The Buchanan County Courthouse was listed on the National Register of Historic Places in 1972. Portions of the content on this web page were adapted from a copy of the original nomination document [†] Adaptation copyright © 2009, The Gombach Group.
Buchanan County Courthouse is a cruciform, Renaissance Revival style building, with embellishments in the Romano-Tuscan mode, as seen primarily in the window treatment. Pedimented porticoes in the Corinthian order lend dignity and prominence to the building, while lessening the severity normally associated with Romano-Tuscan detailing. The window proportions show the influence of Victorian taste for verticality. A dome surmounts the Buchanan County Courthouse at the intersection of the wings.
The Buchanan County Courthouse has north and south frontages of 218-3/4 feet, and east and west frontages of 200 feet.
South wing — The south wing is rectangular in plan. There are five bays 56-1/2 feet) on the south, east, and west facades of this wing.
East wing — The east wing is T-shaped in plan. The east facade is eleven bays (121' 10-1/2") wide, the south facades are four bays (40' 2-1/2") each, and the southernmost section of the west facade (which is the wall between the south facades) is three bays (28' 1-1/2") wide.
West wing — The west wing is also T-shaped and follows the same proportions as the east wing (except for the addition of a fireproof chamber at the basement, first and second story levels on the northern portion of the east facade): eleven bays (118-2/3 feet) on the west facade, four bays (40' 2-1/2") on the south facades, three bays (53' 1-1/2") on the western most section of the north facade, three bays (28' 1-1/2") on the northernmost section of the east facade, and three bays (26 feet) on the southern section of the east facade.
North wing — The north wing is L-shaped with a three-sided projecting bay on the southern section of the west facade. The northwest and southwest facades of this projection measure 12-1/2 feet each (one bay), and the central wall measures 15' 1-1/2" (also a single bay). The north facade is eight bays (90' 7-1/2"), the northern section of the west facade is four bays (40' 2-1/2"), the south facade is four bays (38-1/2 feet), and the east facade is an undetermined number of bays (78-1/2 feet).
The Buchanan County Courthouse is constructed of red brick walls, painted white; stone columns, window trim, and decorative details; and a glass and tin dome. The foundations are built of stone ashlar with a rough texture.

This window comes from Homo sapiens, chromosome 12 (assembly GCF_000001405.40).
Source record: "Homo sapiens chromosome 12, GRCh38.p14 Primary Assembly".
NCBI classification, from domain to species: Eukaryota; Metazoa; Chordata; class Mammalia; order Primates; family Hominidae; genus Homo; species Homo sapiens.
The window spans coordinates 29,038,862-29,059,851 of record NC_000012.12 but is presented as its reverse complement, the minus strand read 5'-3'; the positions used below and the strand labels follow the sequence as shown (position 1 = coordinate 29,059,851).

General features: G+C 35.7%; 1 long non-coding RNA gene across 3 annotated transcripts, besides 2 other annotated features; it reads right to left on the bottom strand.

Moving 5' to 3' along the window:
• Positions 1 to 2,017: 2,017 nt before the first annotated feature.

Wood has been used on the doors and the moldings between the window lights.
There are three identical porticoes, one dominating each of the main east, west, and south facades. Each portico has four, tall, well-proportioned, fluted, Corinthian columns. (The column capitals were carved by a local stone cutting company, J. Pfeiffer & Son). Each column rests on a massive, block base. The pediment and entablature, which are supported by the columns, are simple with their only detailing being modillions and dentils. The triangular space of the pediment is filled with brick to match the wall surface of the courthouse.
Windows — The fenestration pattern is identical on all the floors of the courthouse, one window per bay.
Due to the sloping terrain on which the Buchanan County Courthouse is located, the basement windows are not continuous around the entire building, having been omitted on the north facade and the north end of the east wing. All but seven of these windows are rectangular and have two-over-two light, double-hung sashes and a smooth stone lintel over them. The seven remaining windows, which are on the south ends of the east and west wings, are round-arched and ornamented with a stone molding and centered keystone. Four, small, three-over-three light, double-hung sash windows are located on the west facade of the north wing. Three similar windows are on the south side of the same wing and are inserted into shallow window wells.